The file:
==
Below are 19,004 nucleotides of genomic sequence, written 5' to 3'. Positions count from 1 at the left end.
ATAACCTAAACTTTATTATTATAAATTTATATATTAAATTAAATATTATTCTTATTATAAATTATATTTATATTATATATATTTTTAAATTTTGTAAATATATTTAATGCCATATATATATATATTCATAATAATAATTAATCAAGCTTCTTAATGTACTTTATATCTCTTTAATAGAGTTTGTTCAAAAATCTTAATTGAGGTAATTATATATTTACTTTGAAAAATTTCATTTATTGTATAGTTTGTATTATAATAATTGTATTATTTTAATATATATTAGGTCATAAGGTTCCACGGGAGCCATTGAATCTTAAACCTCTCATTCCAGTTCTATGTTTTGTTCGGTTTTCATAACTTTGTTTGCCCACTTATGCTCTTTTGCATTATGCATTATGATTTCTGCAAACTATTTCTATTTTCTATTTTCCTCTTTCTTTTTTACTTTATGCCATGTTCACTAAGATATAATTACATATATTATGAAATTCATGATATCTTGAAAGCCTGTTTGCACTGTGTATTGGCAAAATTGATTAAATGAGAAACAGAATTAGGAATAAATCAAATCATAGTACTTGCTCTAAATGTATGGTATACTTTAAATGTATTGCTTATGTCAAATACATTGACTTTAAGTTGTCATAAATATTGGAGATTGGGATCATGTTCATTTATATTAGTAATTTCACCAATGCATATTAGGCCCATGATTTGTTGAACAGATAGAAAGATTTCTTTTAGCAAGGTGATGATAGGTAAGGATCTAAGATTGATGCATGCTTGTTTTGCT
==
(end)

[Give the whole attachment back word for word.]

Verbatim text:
Below are 19,004 nucleotides of genomic sequence, written 5' to 3'. Positions count from 1 at the left end.
ATAACCTAAACTTTATTATTATAAATTTATATATTAAATTAAATATTATTCTTATTATAAATTATATTTATATTATATATATTTTTAAATTTTGTAAATATATTTAATGCCATATATATATATATTCATAATAATAATTAATCAAGCTTCTTAATGTACTTTATATCTCTTTAATAGAGTTTGTTCAAAAATCTTAATTGAGGTAATTATATATTTACTTTGAAAAATTTCATTTATTGTATAGTTTGTATTATAATAATTGTATTATTTTAATATATATTAGGTCATAAGGTTCCACGGGAGCCATTGAATCTTAAACCTCTCATTCCAGTTCTATGTTTTGTTCGGTTTTCATAACTTTGTTTGCCCACTTATGCTCTTTTGCATTATGCATTATGATTTCTGCAAACTATTTCTATTTTCTATTTTCCTCTTTCTTTTTTACTTTATGCCATGTTCACTAAGATATAATTACATATATTATGAAATTCATGATATCTTGAAAGCCTGTTTGCACTGTGTATTGGCAAAATTGATTAAATGAGAAACAGAATTAGGAATAAATCAAATCATAGTACTTGCTCTAAATGTATGGTATACTTTAAATGTATTGCTTATGTCAAATACATTGACTTTAAGTTGTCATAAATATTGGAGATTGGGATCATGTTCATTTATATTAGTAATTTCACCAATGCATATTAGGCCCATGATTTGTTGAACAGATAGAAAGATTTCTTTTAGCAAGGTGATGATAGGTAAGGATCTAAGATTGATGCATGCTTGTTTTGCT